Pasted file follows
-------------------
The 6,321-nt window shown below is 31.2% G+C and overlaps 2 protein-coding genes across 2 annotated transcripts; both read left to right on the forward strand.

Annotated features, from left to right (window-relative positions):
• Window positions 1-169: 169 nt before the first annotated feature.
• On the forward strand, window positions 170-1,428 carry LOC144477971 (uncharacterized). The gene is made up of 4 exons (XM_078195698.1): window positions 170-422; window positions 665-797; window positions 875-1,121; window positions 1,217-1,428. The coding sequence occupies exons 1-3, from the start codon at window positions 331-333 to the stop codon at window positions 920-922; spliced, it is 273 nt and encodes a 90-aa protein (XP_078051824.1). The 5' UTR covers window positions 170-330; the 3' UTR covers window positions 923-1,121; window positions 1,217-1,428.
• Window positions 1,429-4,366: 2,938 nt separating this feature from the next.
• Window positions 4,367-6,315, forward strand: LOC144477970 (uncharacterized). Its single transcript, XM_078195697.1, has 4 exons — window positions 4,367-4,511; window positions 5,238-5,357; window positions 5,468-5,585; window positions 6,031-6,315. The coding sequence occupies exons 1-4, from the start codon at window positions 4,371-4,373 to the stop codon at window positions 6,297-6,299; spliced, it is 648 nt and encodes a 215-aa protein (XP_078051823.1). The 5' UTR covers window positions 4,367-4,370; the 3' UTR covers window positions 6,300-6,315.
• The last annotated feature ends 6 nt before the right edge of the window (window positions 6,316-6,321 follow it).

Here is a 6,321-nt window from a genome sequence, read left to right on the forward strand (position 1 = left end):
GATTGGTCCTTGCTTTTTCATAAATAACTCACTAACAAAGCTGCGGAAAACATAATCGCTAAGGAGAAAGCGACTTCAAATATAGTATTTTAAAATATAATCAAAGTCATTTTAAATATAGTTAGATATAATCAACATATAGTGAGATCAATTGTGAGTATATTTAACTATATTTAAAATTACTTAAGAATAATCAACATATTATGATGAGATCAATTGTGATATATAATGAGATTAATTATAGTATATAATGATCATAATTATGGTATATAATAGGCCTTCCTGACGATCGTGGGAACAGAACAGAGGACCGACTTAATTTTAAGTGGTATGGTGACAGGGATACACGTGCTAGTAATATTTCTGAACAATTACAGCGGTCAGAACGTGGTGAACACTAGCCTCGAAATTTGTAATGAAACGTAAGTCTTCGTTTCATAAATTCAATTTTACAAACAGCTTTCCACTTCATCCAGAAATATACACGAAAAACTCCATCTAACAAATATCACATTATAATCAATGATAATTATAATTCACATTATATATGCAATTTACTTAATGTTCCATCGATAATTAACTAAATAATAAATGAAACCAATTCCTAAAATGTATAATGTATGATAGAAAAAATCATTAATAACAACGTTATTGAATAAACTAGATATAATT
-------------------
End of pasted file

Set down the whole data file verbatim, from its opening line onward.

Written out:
The 6,321-nt window shown below is 31.2% G+C and overlaps 2 protein-coding genes across 2 annotated transcripts; both read left to right on the forward strand.

Annotated features, from left to right (window-relative positions):
• Window positions 1-169: 169 nt before the first annotated feature.
• On the forward strand, window positions 170-1,428 carry LOC144477971 (uncharacterized). The gene is made up of 4 exons (XM_078195698.1): window positions 170-422; window positions 665-797; window positions 875-1,121; window positions 1,217-1,428. The coding sequence occupies exons 1-3, from the start codon at window positions 331-333 to the stop codon at window positions 920-922; spliced, it is 273 nt and encodes a 90-aa protein (XP_078051824.1). The 5' UTR covers window positions 170-330; the 3' UTR covers window positions 923-1,121; window positions 1,217-1,428.
• Window positions 1,429-4,366: 2,938 nt separating this feature from the next.
• Window positions 4,367-6,315, forward strand: LOC144477970 (uncharacterized). Its single transcript, XM_078195697.1, has 4 exons — window positions 4,367-4,511; window positions 5,238-5,357; window positions 5,468-5,585; window positions 6,031-6,315. The coding sequence occupies exons 1-4, from the start codon at window positions 4,371-4,373 to the stop codon at window positions 6,297-6,299; spliced, it is 648 nt and encodes a 215-aa protein (XP_078051823.1). The 5' UTR covers window positions 4,367-4,370; the 3' UTR covers window positions 6,300-6,315.
• The last annotated feature ends 6 nt before the right edge of the window (window positions 6,316-6,321 follow it).

Here is a 6,321-nt window from a genome sequence, read left to right on the forward strand (position 1 = left end):
GATTGGTCCTTGCTTTTTCATAAATAACTCACTAACAAAGCTGCGGAAAACATAATCGCTAAGGAGAAAGCGACTTCAAATATAGTATTTTAAAATATAATCAAAGTCATTTTAAATATAGTTAGATATAATCAACATATAGTGAGATCAATTGTGAGTATATTTAACTATATTTAAAATTACTTAAGAATAATCAACATATTATGATGAGATCAATTGTGATATATAATGAGATTAATTATAGTATATAATGATCATAATTATGGTATATAATAGGCCTTCCTGACGATCGTGGGAACAGAACAGAGGACCGACTTAATTTTAAGTGGTATGGTGACAGGGATACACGTGCTAGTAATATTTCTGAACAATTACAGCGGTCAGAACGTGGTGAACACTAGCCTCGAAATTTGTAATGAAACGTAAGTCTTCGTTTCATAAATTCAATTTTACAAACAGCTTTCCACTTCATCCAGAAATATACACGAAAAACTCCATCTAACAAATATCACATTATAATCAATGATAATTATAATTCACATTATATATGCAATTTACTTAATGTTCCATCGATAATTAACTAAATAATAAATGAAACCAATTCCTAAAATGTATAATGTATGATAGAAAAAATCATTAATAACAACGTTATTGAATAAACTAGATATAATT